Trading Journal #3: Risk Management (part 2)
In the second part of our Risk Management series we discuss some important metrics for measuring your risk vs. your performance. Being able to evaluate your performance is key to managing positions.
(Before reading this, be sure to check out our previous post)
When building a risk management strategy, one of the most important factors is the ability to define and measure your risk and performance over time. Similar to how scientists need the ability to measure their experiments, we too need to be able to measure our portfolio and trades over time.
In this post, we will dive into several useful metrics that professionals use to measure their performance over time.
Note: none of this should be construed as financial advice. Do your own research, and practice proper risk management when investing.
First things first, we must discuss the concept of an index. An index is essentially a grouping of various signals, such as stock prices, that represent some kind of “average” (either statistically or metaphorically) of whatever you’re trying to measure.
Of course, there are indices in stock markets such as the Dow Jones, S&P500, Nasdaq, and many more. There even exists indices in crypto, such as the many tokens on FTX such as $ALT, $DEFI, and more. However, most traders tend to compare their trading performance against just buying and holding BTC over the long term. If you can outperform Bitcoin, you’re a better trader than most!
The purpose of the index is just that — determining if you can outperform the market. By comparing your performance to an index, you should be able to see periods in which you perform better or worse than the broader market. The ability to outperform the market is broadly referred to as alpha.
By finding these areas — particularly those of poor performance — you can better hone in on trades that went wrong, and adjust accordingly. We’ve mentioned before the importance of keeping a trading journal — this is one of those examples where being able to go back and reference past trades becomes critically important.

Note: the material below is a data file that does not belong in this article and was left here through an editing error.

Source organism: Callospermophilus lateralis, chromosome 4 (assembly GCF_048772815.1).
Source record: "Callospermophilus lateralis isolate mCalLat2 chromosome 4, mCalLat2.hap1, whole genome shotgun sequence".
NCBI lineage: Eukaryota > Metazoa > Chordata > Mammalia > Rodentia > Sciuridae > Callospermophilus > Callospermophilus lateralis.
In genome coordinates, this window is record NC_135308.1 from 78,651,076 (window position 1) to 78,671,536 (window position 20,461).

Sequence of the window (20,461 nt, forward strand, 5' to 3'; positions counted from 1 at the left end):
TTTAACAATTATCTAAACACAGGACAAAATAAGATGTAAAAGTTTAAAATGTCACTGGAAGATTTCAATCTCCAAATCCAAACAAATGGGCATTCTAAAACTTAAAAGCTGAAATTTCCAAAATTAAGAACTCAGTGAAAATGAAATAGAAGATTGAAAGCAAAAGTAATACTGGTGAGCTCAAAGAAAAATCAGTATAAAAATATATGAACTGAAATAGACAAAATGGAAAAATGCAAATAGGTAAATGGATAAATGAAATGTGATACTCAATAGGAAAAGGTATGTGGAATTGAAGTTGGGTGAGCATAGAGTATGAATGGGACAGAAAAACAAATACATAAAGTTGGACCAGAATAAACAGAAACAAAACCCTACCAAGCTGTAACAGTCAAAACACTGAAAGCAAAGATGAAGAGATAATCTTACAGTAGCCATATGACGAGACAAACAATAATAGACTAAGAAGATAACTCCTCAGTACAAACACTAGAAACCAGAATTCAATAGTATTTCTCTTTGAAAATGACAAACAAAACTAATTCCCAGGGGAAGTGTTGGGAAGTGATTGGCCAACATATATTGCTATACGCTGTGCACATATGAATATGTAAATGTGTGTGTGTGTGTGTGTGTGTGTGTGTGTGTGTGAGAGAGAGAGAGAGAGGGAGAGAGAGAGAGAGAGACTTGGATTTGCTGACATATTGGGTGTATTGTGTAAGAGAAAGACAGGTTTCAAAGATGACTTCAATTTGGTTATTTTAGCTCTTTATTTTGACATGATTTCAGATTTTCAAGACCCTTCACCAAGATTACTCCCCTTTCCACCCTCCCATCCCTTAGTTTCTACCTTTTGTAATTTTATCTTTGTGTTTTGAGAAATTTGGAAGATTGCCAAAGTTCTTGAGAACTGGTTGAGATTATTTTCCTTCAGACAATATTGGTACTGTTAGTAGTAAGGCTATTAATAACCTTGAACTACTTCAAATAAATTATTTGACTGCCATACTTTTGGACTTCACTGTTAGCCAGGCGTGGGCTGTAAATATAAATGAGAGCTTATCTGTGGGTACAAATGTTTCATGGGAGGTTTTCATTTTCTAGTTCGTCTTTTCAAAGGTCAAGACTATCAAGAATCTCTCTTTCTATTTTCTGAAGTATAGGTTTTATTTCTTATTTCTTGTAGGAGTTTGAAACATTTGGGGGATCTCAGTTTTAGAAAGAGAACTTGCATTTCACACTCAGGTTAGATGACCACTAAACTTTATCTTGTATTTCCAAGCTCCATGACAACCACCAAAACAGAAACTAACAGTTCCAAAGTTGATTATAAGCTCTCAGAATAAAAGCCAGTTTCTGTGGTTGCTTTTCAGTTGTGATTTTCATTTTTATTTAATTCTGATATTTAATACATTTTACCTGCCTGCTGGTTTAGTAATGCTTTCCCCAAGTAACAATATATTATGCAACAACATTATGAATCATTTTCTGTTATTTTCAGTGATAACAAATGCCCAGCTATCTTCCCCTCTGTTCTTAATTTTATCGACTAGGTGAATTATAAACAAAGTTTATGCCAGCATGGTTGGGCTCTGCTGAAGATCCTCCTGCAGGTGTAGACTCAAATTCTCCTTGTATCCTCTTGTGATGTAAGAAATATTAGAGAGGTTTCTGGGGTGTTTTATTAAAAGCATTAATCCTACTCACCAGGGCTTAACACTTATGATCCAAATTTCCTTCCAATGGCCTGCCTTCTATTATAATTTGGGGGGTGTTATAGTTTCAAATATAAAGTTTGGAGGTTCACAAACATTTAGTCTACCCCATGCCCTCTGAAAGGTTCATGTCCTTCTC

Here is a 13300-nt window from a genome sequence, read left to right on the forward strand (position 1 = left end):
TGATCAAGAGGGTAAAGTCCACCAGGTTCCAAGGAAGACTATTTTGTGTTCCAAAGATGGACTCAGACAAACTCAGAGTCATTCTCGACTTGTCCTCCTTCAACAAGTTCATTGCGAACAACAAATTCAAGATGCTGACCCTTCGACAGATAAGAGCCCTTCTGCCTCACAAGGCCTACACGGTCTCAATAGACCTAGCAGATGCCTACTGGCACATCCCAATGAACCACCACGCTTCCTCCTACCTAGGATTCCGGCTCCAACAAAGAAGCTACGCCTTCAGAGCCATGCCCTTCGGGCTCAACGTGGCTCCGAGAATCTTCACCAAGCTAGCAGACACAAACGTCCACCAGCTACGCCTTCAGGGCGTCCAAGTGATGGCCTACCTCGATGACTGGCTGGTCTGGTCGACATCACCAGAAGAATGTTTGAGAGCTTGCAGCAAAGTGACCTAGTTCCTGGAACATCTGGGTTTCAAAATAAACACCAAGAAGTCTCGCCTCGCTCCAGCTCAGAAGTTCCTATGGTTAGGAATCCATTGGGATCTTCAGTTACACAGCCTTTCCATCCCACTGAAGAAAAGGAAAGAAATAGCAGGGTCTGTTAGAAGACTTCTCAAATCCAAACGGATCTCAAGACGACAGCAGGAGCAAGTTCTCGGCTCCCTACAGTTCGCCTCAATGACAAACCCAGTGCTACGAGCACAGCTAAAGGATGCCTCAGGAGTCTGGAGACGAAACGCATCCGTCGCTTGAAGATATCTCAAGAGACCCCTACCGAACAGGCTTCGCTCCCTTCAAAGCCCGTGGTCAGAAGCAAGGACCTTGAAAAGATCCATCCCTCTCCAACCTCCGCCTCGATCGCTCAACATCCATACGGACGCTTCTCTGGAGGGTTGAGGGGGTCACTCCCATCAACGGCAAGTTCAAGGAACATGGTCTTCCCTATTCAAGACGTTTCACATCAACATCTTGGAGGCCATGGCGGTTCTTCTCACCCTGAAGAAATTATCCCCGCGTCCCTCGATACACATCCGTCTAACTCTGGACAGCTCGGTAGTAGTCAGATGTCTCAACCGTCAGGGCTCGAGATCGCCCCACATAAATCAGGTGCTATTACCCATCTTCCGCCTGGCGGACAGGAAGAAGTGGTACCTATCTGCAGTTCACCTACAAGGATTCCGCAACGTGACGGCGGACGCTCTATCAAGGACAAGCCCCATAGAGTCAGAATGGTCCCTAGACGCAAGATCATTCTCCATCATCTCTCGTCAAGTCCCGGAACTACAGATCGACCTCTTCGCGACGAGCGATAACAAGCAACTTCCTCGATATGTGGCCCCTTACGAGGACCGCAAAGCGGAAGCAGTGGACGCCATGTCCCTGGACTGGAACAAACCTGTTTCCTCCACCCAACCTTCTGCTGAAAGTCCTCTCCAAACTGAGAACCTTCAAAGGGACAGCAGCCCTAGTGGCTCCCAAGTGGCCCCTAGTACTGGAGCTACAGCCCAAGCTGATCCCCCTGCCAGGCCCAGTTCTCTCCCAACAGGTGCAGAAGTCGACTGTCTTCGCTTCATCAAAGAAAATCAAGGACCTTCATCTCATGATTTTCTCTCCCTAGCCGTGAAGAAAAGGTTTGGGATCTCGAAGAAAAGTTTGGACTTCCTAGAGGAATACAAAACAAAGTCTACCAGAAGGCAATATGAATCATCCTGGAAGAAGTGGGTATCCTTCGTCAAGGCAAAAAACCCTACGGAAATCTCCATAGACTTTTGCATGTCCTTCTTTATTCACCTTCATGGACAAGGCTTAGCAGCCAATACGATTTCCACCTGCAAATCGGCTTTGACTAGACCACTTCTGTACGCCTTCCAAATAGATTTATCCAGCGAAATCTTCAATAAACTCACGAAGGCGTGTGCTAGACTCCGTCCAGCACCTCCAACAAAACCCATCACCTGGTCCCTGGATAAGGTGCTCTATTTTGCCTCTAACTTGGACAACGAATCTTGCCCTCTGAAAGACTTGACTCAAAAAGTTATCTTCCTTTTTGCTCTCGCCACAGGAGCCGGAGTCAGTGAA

Furthermore, you can reference historical data to determine what sort of trade setups would have been better to take, whether you should have traded differently (or even not at all), or if there were external factors out of your control. No matter what, having an index to compare your performance against is a critical tool for traders.
The next step is to introduce some metrics that we’ll use to measure our performance against the risk that we take. There are many well-known options, among them the Sharpe Ratio (which we will discuss), but before we start diving into these we should mention that no single metric can tell you whether or not a trade, strategy, or portfolio is good or bad.
In the end, what we are looking for is a way to measure our success versus our risk over time. The Sharpe Ratio is a famous example. Developed by the economist William Sharpe, the Sharpe Ratio is a metric that evaluates portfolio performance compared to the total risk it assumes (Investopedia does an excellent job explaining how it works).
However, there’s a few problems with the Sharpe Ratio, particularly with respect to cryptocurrency trading:
- It assumes that the returns for the assets in the portfolio are normally distributed, meaning they fit a “bell curve.” This is highly unlikely, particularly in crypto, where volatility can be wild and certain asset classes (such as DeFi tokens) perform significantly better/worse than others.
- It compares against the risk-free rate, which in traditional markets is usually a U.S. Treasury rate — the United States has (almost) never defaulted on its debt, which makes bonds risk-free. However, no such investment in crypto is risk-free, including stablecoins (see UST and LUNA as recent examples). Smart contract bugs, hacks, economic attacks, and regulatory changes can affect the price of a stablecoin, and therefore cannot be considered “risk-free.”
As such, the Sharpe Ratio is less informative than we would like and therefore we need something better.
Enter the Sortino Ratio. The Sortino Ratio improves upon the Sharpe Ratio by focusing purely on the downside volatility. That is, it doesn’t take into account “good risk” and can therefore better describe the negative risk taken.